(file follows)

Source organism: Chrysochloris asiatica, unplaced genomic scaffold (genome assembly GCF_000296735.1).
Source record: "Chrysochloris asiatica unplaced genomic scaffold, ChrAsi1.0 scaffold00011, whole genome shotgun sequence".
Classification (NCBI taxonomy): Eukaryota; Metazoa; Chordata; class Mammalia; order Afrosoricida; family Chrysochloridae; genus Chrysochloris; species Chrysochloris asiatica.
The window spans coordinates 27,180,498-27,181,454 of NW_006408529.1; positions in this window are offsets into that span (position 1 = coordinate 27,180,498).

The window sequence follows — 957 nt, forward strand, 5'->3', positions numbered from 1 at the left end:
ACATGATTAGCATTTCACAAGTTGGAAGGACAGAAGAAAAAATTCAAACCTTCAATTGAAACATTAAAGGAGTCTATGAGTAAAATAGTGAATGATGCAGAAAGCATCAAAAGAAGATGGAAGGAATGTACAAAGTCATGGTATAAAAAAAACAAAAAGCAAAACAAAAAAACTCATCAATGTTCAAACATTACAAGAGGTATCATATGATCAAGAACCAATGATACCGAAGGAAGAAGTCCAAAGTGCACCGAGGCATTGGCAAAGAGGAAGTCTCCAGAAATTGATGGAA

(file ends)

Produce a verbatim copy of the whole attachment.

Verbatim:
Source organism: Chrysochloris asiatica, unplaced genomic scaffold (genome assembly GCF_000296735.1).
Source record: "Chrysochloris asiatica unplaced genomic scaffold, ChrAsi1.0 scaffold00011, whole genome shotgun sequence".
Classification (NCBI taxonomy): Eukaryota; Metazoa; Chordata; class Mammalia; order Afrosoricida; family Chrysochloridae; genus Chrysochloris; species Chrysochloris asiatica.
The window spans coordinates 27,180,498-27,181,454 of NW_006408529.1; positions in this window are offsets into that span (position 1 = coordinate 27,180,498).

The window sequence follows — 957 nt, forward strand, 5'->3', positions numbered from 1 at the left end:
ACATGATTAGCATTTCACAAGTTGGAAGGACAGAAGAAAAAATTCAAACCTTCAATTGAAACATTAAAGGAGTCTATGAGTAAAATAGTGAATGATGCAGAAAGCATCAAAAGAAGATGGAAGGAATGTACAAAGTCATGGTATAAAAAAAACAAAAAGCAAAACAAAAAAACTCATCAATGTTCAAACATTACAAGAGGTATCATATGATCAAGAACCAATGATACCGAAGGAAGAAGTCCAAAGTGCACCGAGGCATTGGCAAAGAGGAAGTCTCCAGAAATTGATGGAA